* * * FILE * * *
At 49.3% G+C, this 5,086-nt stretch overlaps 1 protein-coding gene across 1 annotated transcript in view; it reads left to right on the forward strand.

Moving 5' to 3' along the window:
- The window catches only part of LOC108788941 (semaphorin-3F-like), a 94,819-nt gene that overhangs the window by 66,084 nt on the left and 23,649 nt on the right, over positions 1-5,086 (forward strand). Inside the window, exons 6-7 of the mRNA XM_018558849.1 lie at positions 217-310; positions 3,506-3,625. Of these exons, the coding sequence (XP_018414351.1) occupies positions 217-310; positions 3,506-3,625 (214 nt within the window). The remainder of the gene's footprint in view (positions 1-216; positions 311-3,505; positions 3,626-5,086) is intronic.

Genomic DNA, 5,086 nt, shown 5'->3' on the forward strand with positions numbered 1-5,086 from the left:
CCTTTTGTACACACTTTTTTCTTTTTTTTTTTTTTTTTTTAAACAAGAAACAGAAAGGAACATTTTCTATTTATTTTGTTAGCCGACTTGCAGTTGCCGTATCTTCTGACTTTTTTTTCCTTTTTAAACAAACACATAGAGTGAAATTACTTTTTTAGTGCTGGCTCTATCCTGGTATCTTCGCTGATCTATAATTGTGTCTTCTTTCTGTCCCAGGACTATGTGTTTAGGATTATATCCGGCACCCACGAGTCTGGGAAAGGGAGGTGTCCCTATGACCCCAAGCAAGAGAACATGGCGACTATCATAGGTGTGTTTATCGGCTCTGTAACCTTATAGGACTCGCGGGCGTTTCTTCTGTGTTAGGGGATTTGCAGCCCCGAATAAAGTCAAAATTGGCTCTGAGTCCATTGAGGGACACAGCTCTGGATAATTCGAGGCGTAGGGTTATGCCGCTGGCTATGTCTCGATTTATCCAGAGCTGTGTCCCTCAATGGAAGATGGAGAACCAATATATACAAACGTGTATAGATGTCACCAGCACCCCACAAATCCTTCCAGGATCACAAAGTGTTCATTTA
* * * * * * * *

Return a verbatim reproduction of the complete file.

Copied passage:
At 49.3% G+C, this 5,086-nt stretch overlaps 1 protein-coding gene across 1 annotated transcript in view; it reads left to right on the forward strand.

Moving 5' to 3' along the window:
- The window catches only part of LOC108788941 (semaphorin-3F-like), a 94,819-nt gene that overhangs the window by 66,084 nt on the left and 23,649 nt on the right, over positions 1-5,086 (forward strand). Inside the window, exons 6-7 of the mRNA XM_018558849.1 lie at positions 217-310; positions 3,506-3,625. Of these exons, the coding sequence (XP_018414351.1) occupies positions 217-310; positions 3,506-3,625 (214 nt within the window). The remainder of the gene's footprint in view (positions 1-216; positions 311-3,505; positions 3,626-5,086) is intronic.

Genomic DNA, 5,086 nt, shown 5'->3' on the forward strand with positions numbered 1-5,086 from the left:
CCTTTTGTACACACTTTTTTCTTTTTTTTTTTTTTTTTTTAAACAAGAAACAGAAAGGAACATTTTCTATTTATTTTGTTAGCCGACTTGCAGTTGCCGTATCTTCTGACTTTTTTTTCCTTTTTAAACAAACACATAGAGTGAAATTACTTTTTTAGTGCTGGCTCTATCCTGGTATCTTCGCTGATCTATAATTGTGTCTTCTTTCTGTCCCAGGACTATGTGTTTAGGATTATATCCGGCACCCACGAGTCTGGGAAAGGGAGGTGTCCCTATGACCCCAAGCAAGAGAACATGGCGACTATCATAGGTGTGTTTATCGGCTCTGTAACCTTATAGGACTCGCGGGCGTTTCTTCTGTGTTAGGGGATTTGCAGCCCCGAATAAAGTCAAAATTGGCTCTGAGTCCATTGAGGGACACAGCTCTGGATAATTCGAGGCGTAGGGTTATGCCGCTGGCTATGTCTCGATTTATCCAGAGCTGTGTCCCTCAATGGAAGATGGAGAACCAATATATACAAACGTGTATAGATGTCACCAGCACCCCACAAATCCTTCCAGGATCACAAAGTGTTCATTTA